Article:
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NHTSA’s Boast of Increase in Number of Four-Star Rollover Ratings for SUVs is Misleading

June 22, 2005

NHTSA’s Boast of Increase in Number of Four-Star Rollover Ratings for SUVs is Misleading

Statement of Public Citizen President Joan Claybrook*

The National Highway Traffic Safety Administration’s announcement that more SUVs and pickup trucks are getting four-star ratings in rollover tests is misleading in a number of ways and does not necessarily mean that auto manufacturers are designing safer SUVs that are less prone to rollover. The fact is that the number of fatalities in rollover crashes – about 10,000 each year – remains in an upward trend.

NHTSA’s announcement does not explain, for example, that the better ratings are partly the result of a change in the testing regime, which added a dynamic test component and has produced grade inflation. The agency began using this test for vehicles starting with the 2004 models. The agency’s computation of the scores has a one-way ratchet – that is, to increase scores but not decrease scores for poor performance in the dynamic test.

Rather than trumpeting these scores, NHTSA should have expressed its serious concern about the highly popular 2005 Ford Explorer Sport Trac, the two-wheel-drive version of which earned a mere two stars. This vehicle is inexplicably excluded from the list appended to the press release, along with several other 2005 low-scoring vehicles.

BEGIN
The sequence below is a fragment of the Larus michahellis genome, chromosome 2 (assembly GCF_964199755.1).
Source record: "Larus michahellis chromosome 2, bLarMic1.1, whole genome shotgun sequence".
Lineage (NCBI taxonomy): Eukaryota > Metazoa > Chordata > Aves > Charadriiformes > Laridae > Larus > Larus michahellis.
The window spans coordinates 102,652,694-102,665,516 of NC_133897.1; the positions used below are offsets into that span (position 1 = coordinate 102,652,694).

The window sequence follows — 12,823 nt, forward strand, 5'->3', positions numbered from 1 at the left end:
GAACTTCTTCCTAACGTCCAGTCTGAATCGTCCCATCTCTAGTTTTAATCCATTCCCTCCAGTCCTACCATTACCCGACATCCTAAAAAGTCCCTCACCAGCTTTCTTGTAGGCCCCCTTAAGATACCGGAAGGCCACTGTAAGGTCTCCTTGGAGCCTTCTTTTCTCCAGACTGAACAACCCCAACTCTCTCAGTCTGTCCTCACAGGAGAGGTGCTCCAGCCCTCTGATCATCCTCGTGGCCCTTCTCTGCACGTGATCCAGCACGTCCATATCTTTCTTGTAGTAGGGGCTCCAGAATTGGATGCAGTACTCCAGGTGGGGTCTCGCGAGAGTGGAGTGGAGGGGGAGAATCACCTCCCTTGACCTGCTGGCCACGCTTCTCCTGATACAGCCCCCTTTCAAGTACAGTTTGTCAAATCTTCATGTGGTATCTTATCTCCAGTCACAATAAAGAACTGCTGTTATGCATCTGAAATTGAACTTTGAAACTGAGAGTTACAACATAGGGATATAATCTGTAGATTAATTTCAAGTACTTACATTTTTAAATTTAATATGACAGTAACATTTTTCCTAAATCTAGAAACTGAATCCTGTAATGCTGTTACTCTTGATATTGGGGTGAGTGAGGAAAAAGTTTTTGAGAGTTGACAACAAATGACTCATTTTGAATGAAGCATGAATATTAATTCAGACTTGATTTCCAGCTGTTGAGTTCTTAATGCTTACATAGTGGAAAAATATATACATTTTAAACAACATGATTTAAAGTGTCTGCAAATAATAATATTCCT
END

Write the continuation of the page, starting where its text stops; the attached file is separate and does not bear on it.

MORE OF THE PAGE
In addition, NHTSA fails to highlight the fact that at least seven vehicles tipped up during the dynamic test, including the very dangerous Ford E-150 15-passenger van. Consumers Union has a policy that it will not recommend vehicles that tip up during NHTSA’s dynamic test. No vehicle that tips up should get a four-star rating, as did the Chevrolet Equinox. NHTSA also buried a significant difference in the test for at least one vehicle, the Chevrolet Tahoe 4×4 pickup. In testing this vehicle with electronic stability control (ESC), the vehicle did not tip up, yet it did when tested without ESC. Consumers should be informed of the difference that ESC can make to a vehicle’s rollover propensity.

No SUV earned five stars, the highest rating, even in 2005 models. Earning a higher score on these tests is also misleading, because unlike every other area of the New Car Assessment Program (NCAP) test, there is no minimum standard for rollover propensity and therefore no floor on how rollover-prone a vehicle can be. The Senate version of the highway bill pending in a House-Senate conference committee would require NHSTA to set such a minimum rollover propensity standard. The Senate bill also contains new ejection prevention and roof crush requirements, which could save many lives in rollover crashes, as rollover safety remains largely unregulated. These provisions should be enacted this summer as part of the highway bill.

There are other serious omissions in the NCAP program that were pointed out by the government accountability office in a report released in April 2005. The report recommended NHTSA adopt a rollover crashworthiness test, which would greatly contribute to consumer information about the survivability of a rollover crash.


* Joan Claybrook was administrator of NHTSA from 1977-1981.